-- Publisher’s Weekly, June 15th 2006
From THE SCHOOL LIBRARY JOURNAL: “This collection, sure to be a hit, IS A MUST HAVE FOR PUBLIC LIBRARIES…The catchy, upbeat songs will appeal to adults as well as children. The title song is a testament to encouraging children to eat healthy foods. ‘Irritation Man’ is an ode to the annoying younger sibling which includes the lyrics, ‘He’ll bother you more than a 25-pound mosquito. He’ll scare you more than a broccoli burrito.’ Parents will appreciate the humor on tracks such as ‘Dads Who Rock’ and ‘For Those About to Walk, We Salute You.”
-– SLJ, June 2006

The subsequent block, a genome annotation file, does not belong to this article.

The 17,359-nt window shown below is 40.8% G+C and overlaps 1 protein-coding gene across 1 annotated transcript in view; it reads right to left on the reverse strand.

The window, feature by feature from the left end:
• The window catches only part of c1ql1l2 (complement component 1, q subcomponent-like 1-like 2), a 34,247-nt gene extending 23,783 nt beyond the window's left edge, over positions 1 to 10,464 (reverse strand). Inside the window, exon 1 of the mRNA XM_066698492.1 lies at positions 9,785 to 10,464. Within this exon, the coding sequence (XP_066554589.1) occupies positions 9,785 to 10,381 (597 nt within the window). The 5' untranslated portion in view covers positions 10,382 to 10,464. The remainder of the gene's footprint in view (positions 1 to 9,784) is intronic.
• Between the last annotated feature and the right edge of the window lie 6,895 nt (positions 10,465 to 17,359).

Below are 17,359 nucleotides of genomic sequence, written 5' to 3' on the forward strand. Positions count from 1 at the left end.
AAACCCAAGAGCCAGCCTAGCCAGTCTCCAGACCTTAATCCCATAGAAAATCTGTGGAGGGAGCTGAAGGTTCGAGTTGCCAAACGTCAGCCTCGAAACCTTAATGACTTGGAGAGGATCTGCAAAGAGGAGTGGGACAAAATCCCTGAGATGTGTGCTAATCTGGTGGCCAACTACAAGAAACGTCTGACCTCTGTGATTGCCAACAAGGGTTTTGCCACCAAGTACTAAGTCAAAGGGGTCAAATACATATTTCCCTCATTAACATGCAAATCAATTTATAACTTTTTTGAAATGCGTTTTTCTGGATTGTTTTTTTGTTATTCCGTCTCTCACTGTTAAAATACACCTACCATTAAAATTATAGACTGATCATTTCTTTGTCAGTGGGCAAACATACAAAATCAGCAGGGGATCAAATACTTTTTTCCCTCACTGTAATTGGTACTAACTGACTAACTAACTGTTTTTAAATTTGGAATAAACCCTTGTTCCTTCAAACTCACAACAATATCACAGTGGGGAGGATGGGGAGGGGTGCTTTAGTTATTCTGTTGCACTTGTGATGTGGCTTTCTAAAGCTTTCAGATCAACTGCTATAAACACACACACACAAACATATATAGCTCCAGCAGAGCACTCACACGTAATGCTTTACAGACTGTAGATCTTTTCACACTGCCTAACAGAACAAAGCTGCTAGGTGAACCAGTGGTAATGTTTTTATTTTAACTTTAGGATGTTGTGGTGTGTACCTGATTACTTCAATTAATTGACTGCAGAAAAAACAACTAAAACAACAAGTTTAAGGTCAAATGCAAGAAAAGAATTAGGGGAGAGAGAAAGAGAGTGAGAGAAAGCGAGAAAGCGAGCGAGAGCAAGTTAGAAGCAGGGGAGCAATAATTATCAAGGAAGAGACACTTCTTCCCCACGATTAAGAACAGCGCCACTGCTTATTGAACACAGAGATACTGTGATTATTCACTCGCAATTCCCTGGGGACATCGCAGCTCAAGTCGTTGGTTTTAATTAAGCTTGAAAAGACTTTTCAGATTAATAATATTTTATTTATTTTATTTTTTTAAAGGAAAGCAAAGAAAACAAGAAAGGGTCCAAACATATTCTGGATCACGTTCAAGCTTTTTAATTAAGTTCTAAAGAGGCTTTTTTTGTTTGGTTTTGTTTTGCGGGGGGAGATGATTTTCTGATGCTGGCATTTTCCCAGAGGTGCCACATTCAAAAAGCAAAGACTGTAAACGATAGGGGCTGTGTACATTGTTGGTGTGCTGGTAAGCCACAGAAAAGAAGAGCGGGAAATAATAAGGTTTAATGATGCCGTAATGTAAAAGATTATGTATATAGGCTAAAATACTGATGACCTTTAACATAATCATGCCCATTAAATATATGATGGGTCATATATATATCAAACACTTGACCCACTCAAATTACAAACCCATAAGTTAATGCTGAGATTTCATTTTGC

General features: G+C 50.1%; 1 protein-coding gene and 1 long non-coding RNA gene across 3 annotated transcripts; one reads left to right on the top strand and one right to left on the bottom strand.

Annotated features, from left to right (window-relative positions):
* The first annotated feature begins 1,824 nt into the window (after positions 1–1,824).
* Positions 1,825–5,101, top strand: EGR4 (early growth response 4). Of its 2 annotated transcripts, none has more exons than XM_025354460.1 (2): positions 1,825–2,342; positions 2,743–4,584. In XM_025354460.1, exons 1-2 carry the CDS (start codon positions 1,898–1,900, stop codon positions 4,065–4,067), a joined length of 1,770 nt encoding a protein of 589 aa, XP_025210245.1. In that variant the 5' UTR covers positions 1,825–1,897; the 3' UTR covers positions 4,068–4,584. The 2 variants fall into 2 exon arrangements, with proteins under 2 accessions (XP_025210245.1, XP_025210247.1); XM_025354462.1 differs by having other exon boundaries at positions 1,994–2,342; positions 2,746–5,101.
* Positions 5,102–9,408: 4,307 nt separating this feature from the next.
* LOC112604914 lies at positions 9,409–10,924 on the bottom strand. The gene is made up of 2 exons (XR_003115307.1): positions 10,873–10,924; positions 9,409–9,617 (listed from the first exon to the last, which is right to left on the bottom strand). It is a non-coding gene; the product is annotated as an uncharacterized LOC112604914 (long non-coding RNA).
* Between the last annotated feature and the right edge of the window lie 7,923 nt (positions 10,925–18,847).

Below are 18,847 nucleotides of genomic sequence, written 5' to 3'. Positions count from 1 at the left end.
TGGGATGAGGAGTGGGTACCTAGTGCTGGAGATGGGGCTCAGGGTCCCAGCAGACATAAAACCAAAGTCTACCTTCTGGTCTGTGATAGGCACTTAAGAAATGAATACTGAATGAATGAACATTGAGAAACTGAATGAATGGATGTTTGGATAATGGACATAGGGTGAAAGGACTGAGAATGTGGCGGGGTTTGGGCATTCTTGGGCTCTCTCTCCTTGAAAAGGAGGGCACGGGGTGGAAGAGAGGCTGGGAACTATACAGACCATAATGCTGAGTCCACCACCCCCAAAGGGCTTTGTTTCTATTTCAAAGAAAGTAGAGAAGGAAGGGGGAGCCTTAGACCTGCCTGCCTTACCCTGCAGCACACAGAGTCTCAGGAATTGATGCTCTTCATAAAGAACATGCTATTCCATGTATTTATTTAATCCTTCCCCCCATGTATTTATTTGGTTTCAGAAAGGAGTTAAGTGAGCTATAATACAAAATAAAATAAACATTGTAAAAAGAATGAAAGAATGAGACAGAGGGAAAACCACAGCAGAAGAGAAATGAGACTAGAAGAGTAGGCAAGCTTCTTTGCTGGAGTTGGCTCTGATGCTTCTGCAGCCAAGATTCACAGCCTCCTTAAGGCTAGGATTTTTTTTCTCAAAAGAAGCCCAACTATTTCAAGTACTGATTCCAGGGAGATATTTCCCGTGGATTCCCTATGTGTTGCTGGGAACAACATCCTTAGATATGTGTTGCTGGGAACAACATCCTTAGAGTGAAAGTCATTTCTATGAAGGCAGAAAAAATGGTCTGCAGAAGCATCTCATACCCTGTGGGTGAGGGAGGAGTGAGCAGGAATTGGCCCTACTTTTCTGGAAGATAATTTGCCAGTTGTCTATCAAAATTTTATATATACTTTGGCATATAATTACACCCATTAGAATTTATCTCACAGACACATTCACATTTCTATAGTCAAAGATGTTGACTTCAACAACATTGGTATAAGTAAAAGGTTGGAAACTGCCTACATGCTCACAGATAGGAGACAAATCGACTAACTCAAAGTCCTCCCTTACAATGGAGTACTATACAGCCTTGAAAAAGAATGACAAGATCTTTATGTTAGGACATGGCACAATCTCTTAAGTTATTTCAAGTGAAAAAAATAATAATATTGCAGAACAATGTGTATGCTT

From https://www.tradebit.com -- "A funny thing happens when you hear Daddy a Go Go for the first time, whether it''s on this disc or any of the four preceding it: You can''t help but wonder with mounting incredulity and a creeping sense of indignity how it is that this dude''s not huge. John Boydston, who writes and records all his songs somewhere in the recesses of his crawling-with-kids suburban home is a master of the ridiculous. Between carpool rounds and hockey drills, he dreams up songs about pink flamingos named Floyd (get it? Pink Floyd?) who get tangled up with manatees called Hugh (Hugh-manatee, from the song "Pink Floyd Saves Hugh Manatee"), impossibly exasperating siblings ("He''ll bother you more than a 25-pound mosquito/He''ll scare you more than a broccoli burrito," from "Irritation Man"), and the losing-est baseball team since Billy Bob Thornton mixed it up with the Bad News Bears ("Cryin'' in the Dugout"). Where his true brilliance emerges, though, is in his jangly, loose-limbed, California-sunny rock-pop. The Jammys don''t have a kids'' music category yet, but that''s only because they haven''t taken Daddy Boydston for a spin in the station wagon. Beans and peas be damned, Daddy a Go Go whips up his own kind of sustenance. Anybody with kids over age three ought to line up at the buffet table." --Tammy La Gorce,https://www.tradebit.com